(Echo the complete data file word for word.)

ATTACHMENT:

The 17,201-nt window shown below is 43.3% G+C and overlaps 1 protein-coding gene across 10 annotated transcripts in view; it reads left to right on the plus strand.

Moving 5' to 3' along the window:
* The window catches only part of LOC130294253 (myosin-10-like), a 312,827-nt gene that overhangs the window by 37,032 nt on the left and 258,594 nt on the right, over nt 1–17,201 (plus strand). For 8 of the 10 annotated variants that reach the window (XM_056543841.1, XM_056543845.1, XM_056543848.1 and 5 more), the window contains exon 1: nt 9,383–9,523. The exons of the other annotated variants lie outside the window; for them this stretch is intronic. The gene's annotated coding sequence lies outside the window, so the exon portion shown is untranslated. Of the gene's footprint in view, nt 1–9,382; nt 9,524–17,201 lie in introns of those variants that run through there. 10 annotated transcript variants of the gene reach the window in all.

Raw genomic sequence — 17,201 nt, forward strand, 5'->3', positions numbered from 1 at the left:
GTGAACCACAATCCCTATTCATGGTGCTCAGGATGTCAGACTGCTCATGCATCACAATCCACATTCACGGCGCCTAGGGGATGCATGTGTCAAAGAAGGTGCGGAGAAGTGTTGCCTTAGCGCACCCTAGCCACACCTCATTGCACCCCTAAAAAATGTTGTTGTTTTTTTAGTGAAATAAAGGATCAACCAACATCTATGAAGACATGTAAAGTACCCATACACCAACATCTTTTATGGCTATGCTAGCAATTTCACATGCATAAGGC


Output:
The 17,201-nt window shown below is 43.3% G+C and overlaps 1 protein-coding gene across 10 annotated transcripts in view; it reads left to right on the plus strand.

Moving 5' to 3' along the window:
* The window catches only part of LOC130294253 (myosin-10-like), a 312,827-nt gene that overhangs the window by 37,032 nt on the left and 258,594 nt on the right, over nt 1–17,201 (plus strand). For 8 of the 10 annotated variants that reach the window (XM_056543841.1, XM_056543845.1, XM_056543848.1 and 5 more), the window contains exon 1: nt 9,383–9,523. The exons of the other annotated variants lie outside the window; for them this stretch is intronic. The gene's annotated coding sequence lies outside the window, so the exon portion shown is untranslated. Of the gene's footprint in view, nt 1–9,382; nt 9,524–17,201 lie in introns of those variants that run through there. 10 annotated transcript variants of the gene reach the window in all.

Raw genomic sequence — 17,201 nt, forward strand, 5'->3', positions numbered from 1 at the left:
GTGAACCACAATCCCTATTCATGGTGCTCAGGATGTCAGACTGCTCATGCATCACAATCCACATTCACGGCGCCTAGGGGATGCATGTGTCAAAGAAGGTGCGGAGAAGTGTTGCCTTAGCGCACCCTAGCCACACCTCATTGCACCCCTAAAAAATGTTGTTGTTTTTTTAGTGAAATAAAGGATCAACCAACATCTATGAAGACATGTAAAGTACCCATACACCAACATCTTTTATGGCTATGCTAGCAATTTCACATGCATAAGGC